There are words that sound recognizable to numerous foreign speakers in their local tongue. But in French, months' names are one of those words. Learning what the months in French are would seems like a summon, a sort of connection with what months are called in different dialects all over the world.
Table of Contents
|1. How Do You Say Months In French?||2. What are the 12 months in French?|
|3. Pronunciation of French Months of the year||4. Le premier Usage in French|
|5. How to use French months in a Sentence||6. “This month” in French|
|7. “Next month” and “last month” in French||8. How to Say “Every month” in French|
|9. Final Words|
Prior to learning the name of the months of the year in French, it is helpful to learn that the word mois implies month. In singular just as in plural the word mois doesn't change. So, you simply say un mois (singular) or les mois (plural).
As everybody knows, there is a twelve months of the year in French. Find in the accompanying list the months altogether from January to December. You'll likewise learn the right method to write the French months' names. You may see the similarity between every month of the year in French and in English. That’s because they all come from Latin and in this manner, they frequently share a similar root. You will see that every month begins in the same, or if nothing else fundamentally the same as, a path to the English equivalent.
When it comes to months in French pronunciation, we should forget how we need to say statements in our own language, and genuinely attempt to make them sound more French. Pay close attention to the letters and the key underneath:
The “premier” meaning “first” must be used to say the first day of every month. It is abbreviated with “1er”. This doesn’t applicable to other numbers ending with 1: we should always say le vingt-et-un (the twenty-one) rather than “the twenty-first”.
When learning the months in French, you ought to know about the relational words that we use with them, or lack thereof. Let’s go through with…… You can see that the preposition"on" isn't utilized in French. We likewise don't have to say the date "of" a month, like the fourth of July, we essentially say "le 4 Juillet" (the four July). All things considered, the months do require a preposition to say wherein month something happens, when we aren't using a particular date.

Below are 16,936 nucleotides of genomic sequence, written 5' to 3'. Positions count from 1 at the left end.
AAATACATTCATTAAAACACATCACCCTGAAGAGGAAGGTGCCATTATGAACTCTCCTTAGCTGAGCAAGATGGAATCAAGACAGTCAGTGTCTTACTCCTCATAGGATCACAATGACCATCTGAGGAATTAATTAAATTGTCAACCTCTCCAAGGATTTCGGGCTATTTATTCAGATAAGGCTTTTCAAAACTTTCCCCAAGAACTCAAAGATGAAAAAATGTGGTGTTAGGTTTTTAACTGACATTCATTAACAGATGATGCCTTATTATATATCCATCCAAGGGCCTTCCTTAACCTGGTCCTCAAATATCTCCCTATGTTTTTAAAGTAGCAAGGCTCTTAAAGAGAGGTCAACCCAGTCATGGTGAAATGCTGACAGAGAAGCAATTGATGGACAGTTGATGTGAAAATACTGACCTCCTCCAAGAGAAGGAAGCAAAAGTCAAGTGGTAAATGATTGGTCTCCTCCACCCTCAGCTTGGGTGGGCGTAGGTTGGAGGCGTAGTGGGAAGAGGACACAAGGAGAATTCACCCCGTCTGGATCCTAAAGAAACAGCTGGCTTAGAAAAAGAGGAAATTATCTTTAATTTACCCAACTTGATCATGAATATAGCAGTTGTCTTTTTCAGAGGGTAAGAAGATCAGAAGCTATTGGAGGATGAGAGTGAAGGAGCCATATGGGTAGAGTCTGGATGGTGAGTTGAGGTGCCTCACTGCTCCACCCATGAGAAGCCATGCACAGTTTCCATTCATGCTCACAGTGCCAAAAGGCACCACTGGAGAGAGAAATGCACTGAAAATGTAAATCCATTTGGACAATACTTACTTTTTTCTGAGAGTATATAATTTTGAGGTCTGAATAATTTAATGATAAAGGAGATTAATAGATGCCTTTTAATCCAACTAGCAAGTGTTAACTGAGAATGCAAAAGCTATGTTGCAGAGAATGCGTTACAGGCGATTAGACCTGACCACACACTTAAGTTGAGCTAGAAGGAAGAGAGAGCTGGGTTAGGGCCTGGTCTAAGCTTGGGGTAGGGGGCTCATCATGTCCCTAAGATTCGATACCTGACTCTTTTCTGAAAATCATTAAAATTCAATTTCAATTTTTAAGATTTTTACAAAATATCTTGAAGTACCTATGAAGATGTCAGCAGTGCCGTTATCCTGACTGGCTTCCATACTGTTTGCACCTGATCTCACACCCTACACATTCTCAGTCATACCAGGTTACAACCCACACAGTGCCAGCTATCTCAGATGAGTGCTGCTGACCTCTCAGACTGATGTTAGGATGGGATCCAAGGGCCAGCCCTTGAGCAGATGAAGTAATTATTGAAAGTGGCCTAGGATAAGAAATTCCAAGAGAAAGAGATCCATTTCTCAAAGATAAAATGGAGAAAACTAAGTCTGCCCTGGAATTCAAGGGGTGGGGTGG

When speaking French, we don’t just say “this month” instead ce mois-ci. This simply reflects to this month here and this month now.
This is generally simple to recall, as we add the word prochain (next) and dernier (last) to any day, week or month. Simply recall to opposite the words so the month or other time word starts things out. To discuss any month without using the name of the month, utilize the article "le". This is additionally the case when saying next month from now and last month: le mois prochain (the next), however when using the name of a specific month, it's important to use the preposition "en".
When something is repeated consistently, we can use "chaque" which implies each/every. We can likewise say "tous" (signifying "all"). While we wouldn't say "all the months" in English, it isn't unexpected to hear in French, so don't be hesitant to use the two terms conversely.
It sounds basic, yet it's incredibly effective. What's more, this makes the months of the year an incredible spot to begin.
Not exclusively will you really use them to, well… talk about the months of the year, yet when you consider things in terms of "a year in French," a wide range of helpful vocabulary comes to mind.